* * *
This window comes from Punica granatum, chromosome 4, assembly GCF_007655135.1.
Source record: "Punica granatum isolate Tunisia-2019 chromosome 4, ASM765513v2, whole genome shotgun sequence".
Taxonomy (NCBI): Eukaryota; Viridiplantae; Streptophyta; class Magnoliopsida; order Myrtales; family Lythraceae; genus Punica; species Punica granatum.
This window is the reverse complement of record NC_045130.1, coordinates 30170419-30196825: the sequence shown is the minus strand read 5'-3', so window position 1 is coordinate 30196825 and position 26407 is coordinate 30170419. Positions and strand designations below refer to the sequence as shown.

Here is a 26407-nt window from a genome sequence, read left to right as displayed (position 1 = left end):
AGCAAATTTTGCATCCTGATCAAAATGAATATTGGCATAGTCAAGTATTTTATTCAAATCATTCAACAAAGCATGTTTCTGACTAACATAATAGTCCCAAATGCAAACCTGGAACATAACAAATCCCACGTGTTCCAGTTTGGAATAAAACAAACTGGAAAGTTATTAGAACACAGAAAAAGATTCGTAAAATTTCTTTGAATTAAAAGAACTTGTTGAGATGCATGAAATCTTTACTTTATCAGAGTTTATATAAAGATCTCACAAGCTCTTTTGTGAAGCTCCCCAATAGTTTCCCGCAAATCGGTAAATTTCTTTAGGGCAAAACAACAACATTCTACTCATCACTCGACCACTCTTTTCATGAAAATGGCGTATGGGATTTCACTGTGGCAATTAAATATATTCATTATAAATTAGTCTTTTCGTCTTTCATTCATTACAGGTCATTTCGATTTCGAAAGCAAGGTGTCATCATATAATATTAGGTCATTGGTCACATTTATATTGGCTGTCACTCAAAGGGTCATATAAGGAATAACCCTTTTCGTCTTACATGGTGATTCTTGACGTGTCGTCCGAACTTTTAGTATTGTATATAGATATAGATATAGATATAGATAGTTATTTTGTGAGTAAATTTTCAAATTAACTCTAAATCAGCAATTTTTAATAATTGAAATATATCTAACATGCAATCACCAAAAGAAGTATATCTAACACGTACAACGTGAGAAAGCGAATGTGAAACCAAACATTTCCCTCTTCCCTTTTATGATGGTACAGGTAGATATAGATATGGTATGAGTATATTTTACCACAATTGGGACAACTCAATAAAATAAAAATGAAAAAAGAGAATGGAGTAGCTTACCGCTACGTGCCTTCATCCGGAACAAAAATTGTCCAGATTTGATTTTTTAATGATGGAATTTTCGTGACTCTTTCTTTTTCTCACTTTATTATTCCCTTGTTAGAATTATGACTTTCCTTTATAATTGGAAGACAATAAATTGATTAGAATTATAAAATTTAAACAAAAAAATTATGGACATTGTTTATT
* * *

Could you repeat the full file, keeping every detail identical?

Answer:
This window comes from Punica granatum, chromosome 4, assembly GCF_007655135.1.
Source record: "Punica granatum isolate Tunisia-2019 chromosome 4, ASM765513v2, whole genome shotgun sequence".
Taxonomy (NCBI): Eukaryota; Viridiplantae; Streptophyta; class Magnoliopsida; order Myrtales; family Lythraceae; genus Punica; species Punica granatum.
This window is the reverse complement of record NC_045130.1, coordinates 30170419-30196825: the sequence shown is the minus strand read 5'-3', so window position 1 is coordinate 30196825 and position 26407 is coordinate 30170419. Positions and strand designations below refer to the sequence as shown.

Here is a 26407-nt window from a genome sequence, read left to right as displayed (position 1 = left end):
AGCAAATTTTGCATCCTGATCAAAATGAATATTGGCATAGTCAAGTATTTTATTCAAATCATTCAACAAAGCATGTTTCTGACTAACATAATAGTCCCAAATGCAAACCTGGAACATAACAAATCCCACGTGTTCCAGTTTGGAATAAAACAAACTGGAAAGTTATTAGAACACAGAAAAAGATTCGTAAAATTTCTTTGAATTAAAAGAACTTGTTGAGATGCATGAAATCTTTACTTTATCAGAGTTTATATAAAGATCTCACAAGCTCTTTTGTGAAGCTCCCCAATAGTTTCCCGCAAATCGGTAAATTTCTTTAGGGCAAAACAACAACATTCTACTCATCACTCGACCACTCTTTTCATGAAAATGGCGTATGGGATTTCACTGTGGCAATTAAATATATTCATTATAAATTAGTCTTTTCGTCTTTCATTCATTACAGGTCATTTCGATTTCGAAAGCAAGGTGTCATCATATAATATTAGGTCATTGGTCACATTTATATTGGCTGTCACTCAAAGGGTCATATAAGGAATAACCCTTTTCGTCTTACATGGTGATTCTTGACGTGTCGTCCGAACTTTTAGTATTGTATATAGATATAGATATAGATATAGATAGTTATTTTGTGAGTAAATTTTCAAATTAACTCTAAATCAGCAATTTTTAATAATTGAAATATATCTAACATGCAATCACCAAAAGAAGTATATCTAACACGTACAACGTGAGAAAGCGAATGTGAAACCAAACATTTCCCTCTTCCCTTTTATGATGGTACAGGTAGATATAGATATGGTATGAGTATATTTTACCACAATTGGGACAACTCAATAAAATAAAAATGAAAAAAGAGAATGGAGTAGCTTACCGCTACGTGCCTTCATCCGGAACAAAAATTGTCCAGATTTGATTTTTTAATGATGGAATTTTCGTGACTCTTTCTTTTTCTCACTTTATTATTCCCTTGTTAGAATTATGACTTTCCTTTATAATTGGAAGACAATAAATTGATTAGAATTATAAAATTTAAACAAAAAAATTATGGACATTGTTTATT